ORIGINAL RESEARCH article
Sec. Forensic Chemistry
Generalization Across Acetone Peroxide Homemade Explosives by Detection Dogs
- 1Canine Performance Sciences, Auburn University College of Veterinary Medicine, Auburn, AL, United States
- 2Department of Anatomy, Physiology, Pharmacology, Auburn University College of Veterinary Medicine, Auburn, AL, United States
- 3School of Forensic Sciences, Oklahoma State University—Center for Health Sciences, Stillwater, OK, United States
- 4Federal Bureau of Investigation Laboratory Division, Washington D.C., DC, United States
Effective explosives detection requires dogs to generalize their response to untrained variations of targets that are related to those with which they were trained. Previous research suggests that dogs tend to be highly specific to their trained odors, and are sensitive to alterations in odor profiles. Triacetone triperoxide (TATP) is an increasingly popular homemade explosive due to the widespread accessibility of starting materials. The large variety of reagent sources and production approaches yields high variability in deployed formulations. Whether dogs trained with pure forms of TATP generalize to other variations is unknown, representing a potentially significant security gap. In the current study, we tested dogs (n = 11) previously trained to detect pure TATP with four variants: diacetone diperoxide (DADP), a homologue often created as a TATP byproduct, and three different clandestine TATP formulations designed to emulate those used by terrorists or insurgents. On average, dogs detected each untrained variant at rates equivalent to the trained TATP (ps > 0.07), with individual variability in first-trial alerts for some of the variants. Chemical analyses paralleled the canine results, showing distinct similarities and differences. For the TATP samples, the laboratory-grade was the purest sample tested and did not contain DADP or the TATP homologue that the three clandestine versions showed in their respective headspace profiles. The headspace results showed that each sample could be clearly identified as TATP, yet they showed recognizable differences due to their individual syntheses. These findings suggest that training on pure TATP may be effective for generalization to untrained variants. Further research is necessary to identify factors that influence individual variation in generalization between dogs, as well as other explosives.
Dogs trained for the detection of explosives and other threats continue to represent the most reliable and effective detection method currently available (Furton and Myers, 2001; Harper et al., 2005). Because the odor profile of targets encountered operationally are likely to vary in some way from that of targets used in training, a critical aspect of optimal detection is generalization to novel (i.e., untrained) variants of target odors (Moser et al., 2019). This ability is especially critical for the detection of devices utilizing homemade explosives (HMEs), which can vary widely in chemical composition due to regional availability and access to starting materials (Harper et al., 2005; Kopp, 2008; Steinkamp et al., 2016). A number of studies have indicated that dogs tend to be highly specific and sensitive to changes in target odor composition, showing low levels of generalization to untrained variations of a target (Oxley and Waggoner, 2009; Cerna et al., 2011; Lazarowski and Dorman, 2014; Lazarowski et al., 2015; Hall and Wynne, 2018).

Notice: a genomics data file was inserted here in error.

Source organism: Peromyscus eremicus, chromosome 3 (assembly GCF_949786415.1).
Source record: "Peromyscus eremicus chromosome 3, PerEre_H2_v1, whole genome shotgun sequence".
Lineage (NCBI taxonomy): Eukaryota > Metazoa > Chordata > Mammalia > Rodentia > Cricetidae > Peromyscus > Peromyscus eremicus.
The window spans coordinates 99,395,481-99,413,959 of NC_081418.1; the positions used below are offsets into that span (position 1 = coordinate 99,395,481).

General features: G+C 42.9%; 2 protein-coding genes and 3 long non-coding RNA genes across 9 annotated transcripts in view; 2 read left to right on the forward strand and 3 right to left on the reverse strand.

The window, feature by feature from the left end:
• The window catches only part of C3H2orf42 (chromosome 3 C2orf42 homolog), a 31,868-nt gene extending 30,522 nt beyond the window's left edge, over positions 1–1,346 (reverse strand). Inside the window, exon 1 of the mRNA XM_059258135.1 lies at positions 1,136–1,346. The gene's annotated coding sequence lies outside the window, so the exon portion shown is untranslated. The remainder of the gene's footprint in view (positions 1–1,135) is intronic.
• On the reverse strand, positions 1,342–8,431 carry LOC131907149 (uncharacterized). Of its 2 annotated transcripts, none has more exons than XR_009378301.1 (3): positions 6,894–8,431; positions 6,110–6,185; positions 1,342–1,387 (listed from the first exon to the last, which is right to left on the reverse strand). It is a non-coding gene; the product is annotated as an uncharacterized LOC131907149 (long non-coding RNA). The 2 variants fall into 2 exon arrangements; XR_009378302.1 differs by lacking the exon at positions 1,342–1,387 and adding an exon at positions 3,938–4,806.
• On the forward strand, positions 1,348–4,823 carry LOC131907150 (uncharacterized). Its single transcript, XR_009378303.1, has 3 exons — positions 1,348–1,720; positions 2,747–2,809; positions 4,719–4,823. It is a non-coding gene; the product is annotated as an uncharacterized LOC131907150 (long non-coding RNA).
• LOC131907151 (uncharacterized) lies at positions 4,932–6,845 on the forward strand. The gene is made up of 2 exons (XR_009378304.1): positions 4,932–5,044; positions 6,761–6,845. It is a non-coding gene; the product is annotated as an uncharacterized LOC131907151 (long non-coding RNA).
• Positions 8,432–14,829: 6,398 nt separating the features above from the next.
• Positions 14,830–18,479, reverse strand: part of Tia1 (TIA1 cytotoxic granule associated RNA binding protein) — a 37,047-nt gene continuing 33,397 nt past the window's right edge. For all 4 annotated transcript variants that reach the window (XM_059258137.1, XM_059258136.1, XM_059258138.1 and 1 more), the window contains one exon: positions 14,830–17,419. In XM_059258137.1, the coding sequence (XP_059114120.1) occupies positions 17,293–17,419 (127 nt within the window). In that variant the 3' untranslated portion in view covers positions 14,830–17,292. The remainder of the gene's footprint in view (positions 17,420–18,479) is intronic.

Triacetone triperoxide (TATP) is a popular HME among terrorists due to its ease of manufacture using readily available starting materials, and has been implicated in several high-profile attacks in recent decades (Kopp, 2008; Espinosa-Fuentes et al., 2011). Bombing intelligence reports indicate that terrorists employ various formulations of TATP, which vary based on material procurement resources and specific recipes found on the internet. Depending on the formulation and materials used, the final product will include TATP, as well as other chemicals, resulting in a target odor signature that contains TATP and additional chemically produced volatile organic compounds (VOCs) left over in the product. Diacetone diperoxide (DADP), a TATP homologue, is sometimes inadvertently made as a byproduct during TATP production (Espinosa-Fuentes et al., 2011) (Figure 1). Therefore, there is potentially wide variability in the TATP odor profile that detection dogs may encounter in operations, which may differ significantly from the pure laboratory-grade TATP profile used in training due to safety reasons. It is unknown if different TATP formulations produce VOC signature profiles that alter the perception of a TATP target and ultimately the response of the canine, which may represent a significant security gap. Thus, the goal of the current study was to examine whether dogs trained to detect pure laboratory-grade TATP generalize across TATP and DADP formulations containing impurities in order to identify potential security gaps to be addressed in training.
2 Materials and Methods
2.1 Target Odors
There were two baseline TATP targets used in the study with which dogs had prior experience. The first was a 1 g sample of solid, laboratory-grade TATP synthesized by an FBI Explosives Chemist. Throughout the study, the TATP was contained in an anti-static vial with a 13-hole lid. This configuration is used by the FBI’s National Canine Improvised Explosives Detection Program for safety. The second baseline target was vaporous TATP delivered via a polymer odor-capture-and-release (POCR) training aid, an absorption-based training aid created for safe and effective TATP odor delivery through desorption. The POCR was created using proprietary methods similar to those described by MacCrehan et al. (2018) in which the polymer, in this case polydimethylsiloxane (PDMS), is placed in a 2 oz tin (PaperMart®) and exposed to TATP vapor for a set period of time and under specified conditions.